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I penned this article a few years ago but in the past two weeks I have had two clients have to deal with this nasty little fellow, one purchaser and one vendor. So I thought it timely to share this again.

Japanese Knotweed (Fallopia japonica) is an invasive species of plant, alien to these shores.

The destructive bamboo like plant is notoriously fast growing and has an amazing ability to colonise areas very quickly, having been known to grow up to nearly a foot a week! It can grow
through tarmac, paving, foundations and buildings causing structural damage. The thug like plant is most difficult to destroy and even a small cutting can cause mayhem. It is the
Terminator of weeds!

It is an offence under the Wildlife Order (NI) 1985 to plant or even allow it to grow in the wild. A landowner is under no obligation to treat any established infestation on their land but it is an offence if the weed spreads to neighbouring land. The landowner has a duty of care not to allow the weed to spread and could be liable for any damage or the costs of eradicating the infestation on the neighbour’s lands.

This innocuous looking weed can not only cause structural damage but in some cases the very mention of species can have both potential buyers and lenders both running from the transaction.

Smaller lenders have been minded to decline mortgage applications where this culprit is present or even present in adjacent premises. Bigger lenders are now following suit unless the remedial work is undertaken before the mortgage is advanced. Potential problems of obtaining buildings insurance is often cited by lenders as the reason for declining applications.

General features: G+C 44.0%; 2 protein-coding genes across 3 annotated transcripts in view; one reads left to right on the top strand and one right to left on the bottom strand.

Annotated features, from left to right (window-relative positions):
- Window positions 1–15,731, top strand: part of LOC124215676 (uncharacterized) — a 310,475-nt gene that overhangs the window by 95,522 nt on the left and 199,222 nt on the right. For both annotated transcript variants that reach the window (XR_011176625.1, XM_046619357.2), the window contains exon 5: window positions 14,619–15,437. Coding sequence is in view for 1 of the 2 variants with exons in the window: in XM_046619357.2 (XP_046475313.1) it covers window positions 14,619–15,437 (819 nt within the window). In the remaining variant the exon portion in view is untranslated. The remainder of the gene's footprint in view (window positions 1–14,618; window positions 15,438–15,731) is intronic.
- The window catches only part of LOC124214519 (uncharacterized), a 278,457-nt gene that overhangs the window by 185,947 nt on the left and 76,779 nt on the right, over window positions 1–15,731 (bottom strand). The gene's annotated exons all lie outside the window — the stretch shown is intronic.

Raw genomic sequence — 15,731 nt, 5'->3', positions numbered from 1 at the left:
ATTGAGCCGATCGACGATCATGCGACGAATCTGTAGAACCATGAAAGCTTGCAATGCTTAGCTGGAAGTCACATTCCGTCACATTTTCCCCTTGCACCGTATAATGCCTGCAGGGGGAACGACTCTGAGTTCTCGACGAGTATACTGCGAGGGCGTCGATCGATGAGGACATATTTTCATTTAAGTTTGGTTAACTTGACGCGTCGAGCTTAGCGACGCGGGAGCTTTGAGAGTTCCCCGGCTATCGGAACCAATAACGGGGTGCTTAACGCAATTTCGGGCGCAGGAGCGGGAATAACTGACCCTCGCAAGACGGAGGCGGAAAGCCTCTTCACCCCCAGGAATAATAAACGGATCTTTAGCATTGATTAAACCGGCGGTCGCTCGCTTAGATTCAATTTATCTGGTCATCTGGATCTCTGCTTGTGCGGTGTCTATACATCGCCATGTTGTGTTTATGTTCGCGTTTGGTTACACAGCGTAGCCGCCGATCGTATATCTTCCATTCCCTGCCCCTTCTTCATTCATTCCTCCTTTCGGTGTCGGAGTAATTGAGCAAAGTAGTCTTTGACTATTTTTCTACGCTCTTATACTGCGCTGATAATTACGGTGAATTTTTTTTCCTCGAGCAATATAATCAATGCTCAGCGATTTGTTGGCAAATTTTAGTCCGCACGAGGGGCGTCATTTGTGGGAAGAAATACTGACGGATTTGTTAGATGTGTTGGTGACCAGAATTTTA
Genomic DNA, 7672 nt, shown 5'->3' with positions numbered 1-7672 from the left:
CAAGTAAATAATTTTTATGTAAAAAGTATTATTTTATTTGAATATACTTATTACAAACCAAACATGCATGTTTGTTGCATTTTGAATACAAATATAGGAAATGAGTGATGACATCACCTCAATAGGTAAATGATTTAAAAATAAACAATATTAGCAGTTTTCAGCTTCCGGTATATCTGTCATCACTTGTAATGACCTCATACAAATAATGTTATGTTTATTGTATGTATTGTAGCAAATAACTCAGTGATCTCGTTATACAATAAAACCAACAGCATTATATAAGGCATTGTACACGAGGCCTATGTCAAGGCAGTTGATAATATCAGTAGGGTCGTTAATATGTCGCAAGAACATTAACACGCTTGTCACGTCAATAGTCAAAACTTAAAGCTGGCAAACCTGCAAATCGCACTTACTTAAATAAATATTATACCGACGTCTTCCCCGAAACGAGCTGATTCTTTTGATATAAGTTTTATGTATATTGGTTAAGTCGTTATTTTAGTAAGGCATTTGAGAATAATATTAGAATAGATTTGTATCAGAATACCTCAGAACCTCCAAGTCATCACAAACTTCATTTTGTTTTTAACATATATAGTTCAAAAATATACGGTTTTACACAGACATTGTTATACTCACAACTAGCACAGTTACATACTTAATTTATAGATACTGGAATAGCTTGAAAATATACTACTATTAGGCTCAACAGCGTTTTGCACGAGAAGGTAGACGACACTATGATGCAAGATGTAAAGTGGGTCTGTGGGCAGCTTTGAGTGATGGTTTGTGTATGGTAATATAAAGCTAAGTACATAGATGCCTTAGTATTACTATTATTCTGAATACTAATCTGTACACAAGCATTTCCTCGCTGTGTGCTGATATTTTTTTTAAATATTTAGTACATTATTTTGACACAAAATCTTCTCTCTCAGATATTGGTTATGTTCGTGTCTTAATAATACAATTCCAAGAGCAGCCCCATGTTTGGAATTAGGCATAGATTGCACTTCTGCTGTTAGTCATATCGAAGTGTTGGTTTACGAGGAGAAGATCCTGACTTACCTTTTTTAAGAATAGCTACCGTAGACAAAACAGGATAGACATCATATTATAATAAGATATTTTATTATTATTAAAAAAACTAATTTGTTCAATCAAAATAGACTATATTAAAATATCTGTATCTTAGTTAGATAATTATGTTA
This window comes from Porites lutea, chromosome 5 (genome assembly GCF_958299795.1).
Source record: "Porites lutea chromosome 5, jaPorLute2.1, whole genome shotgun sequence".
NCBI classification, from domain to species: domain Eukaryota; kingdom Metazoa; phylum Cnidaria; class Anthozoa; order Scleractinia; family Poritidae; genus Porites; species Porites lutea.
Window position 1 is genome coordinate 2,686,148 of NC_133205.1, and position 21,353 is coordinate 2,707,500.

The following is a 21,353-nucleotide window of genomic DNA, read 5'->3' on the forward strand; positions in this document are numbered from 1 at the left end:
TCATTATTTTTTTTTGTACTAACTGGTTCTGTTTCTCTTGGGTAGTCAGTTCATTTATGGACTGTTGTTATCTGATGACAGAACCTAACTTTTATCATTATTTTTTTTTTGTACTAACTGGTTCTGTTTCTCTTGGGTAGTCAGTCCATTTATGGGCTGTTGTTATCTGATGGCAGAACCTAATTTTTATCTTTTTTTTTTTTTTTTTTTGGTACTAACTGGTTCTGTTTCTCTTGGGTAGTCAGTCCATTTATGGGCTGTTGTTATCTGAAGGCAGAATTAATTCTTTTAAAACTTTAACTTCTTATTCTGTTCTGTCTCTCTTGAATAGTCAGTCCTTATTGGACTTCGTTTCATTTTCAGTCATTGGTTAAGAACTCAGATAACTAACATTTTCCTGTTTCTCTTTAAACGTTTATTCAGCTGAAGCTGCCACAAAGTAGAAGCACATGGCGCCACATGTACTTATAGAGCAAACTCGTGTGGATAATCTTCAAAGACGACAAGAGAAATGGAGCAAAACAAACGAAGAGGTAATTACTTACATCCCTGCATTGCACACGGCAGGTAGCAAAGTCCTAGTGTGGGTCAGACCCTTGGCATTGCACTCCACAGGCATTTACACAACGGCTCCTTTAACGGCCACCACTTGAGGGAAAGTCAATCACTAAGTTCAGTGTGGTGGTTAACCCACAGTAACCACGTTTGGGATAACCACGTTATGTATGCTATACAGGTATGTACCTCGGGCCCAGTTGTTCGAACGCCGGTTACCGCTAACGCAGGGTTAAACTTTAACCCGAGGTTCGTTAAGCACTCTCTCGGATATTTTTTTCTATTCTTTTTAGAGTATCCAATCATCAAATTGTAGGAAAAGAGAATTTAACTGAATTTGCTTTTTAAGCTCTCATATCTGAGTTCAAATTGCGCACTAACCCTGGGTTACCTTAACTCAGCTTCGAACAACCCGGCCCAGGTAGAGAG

Treatment can be costly as the species is not affected by normal pesticides and removal costs are exacerbated as digging the weed out of the ground to remove its sub-structure can give rise to re-location of pipes and drainage. Also the Waste Management Regulations (NI) 2006 (as amended) requires an occupier of domestic properties to ensure that any transfer of the controlled waste by an authorized person. This can be an expensive undertaking.

If you are about to place your house on the market, check your property for any signs of this invader, as it is easy to spot and if in doubt call in expert advice in relation to removal.

Check your home insurance as to whether the costs of any treatment would be covered (it may not – check your policy exclusions! ). It is imperative to have the infestation treated without delay as some treatments can take time to bed in and keep all paperwork as the problem and treatment would have to be revealed in replies to pre-contract enquiries to any potential purchaser.
If you are buying, don’t panic (too much!) as the surveyor will be aware of the risk that the plant poses and of what the weed looks like. However, if the weed is present you may have to liaise with your proposed lender as to their lending policy in such circumstances and with your vendor to ascertain whether there has been any initial treatment and whether there is a commitment (and payment!) to an ongoing treatment programme.


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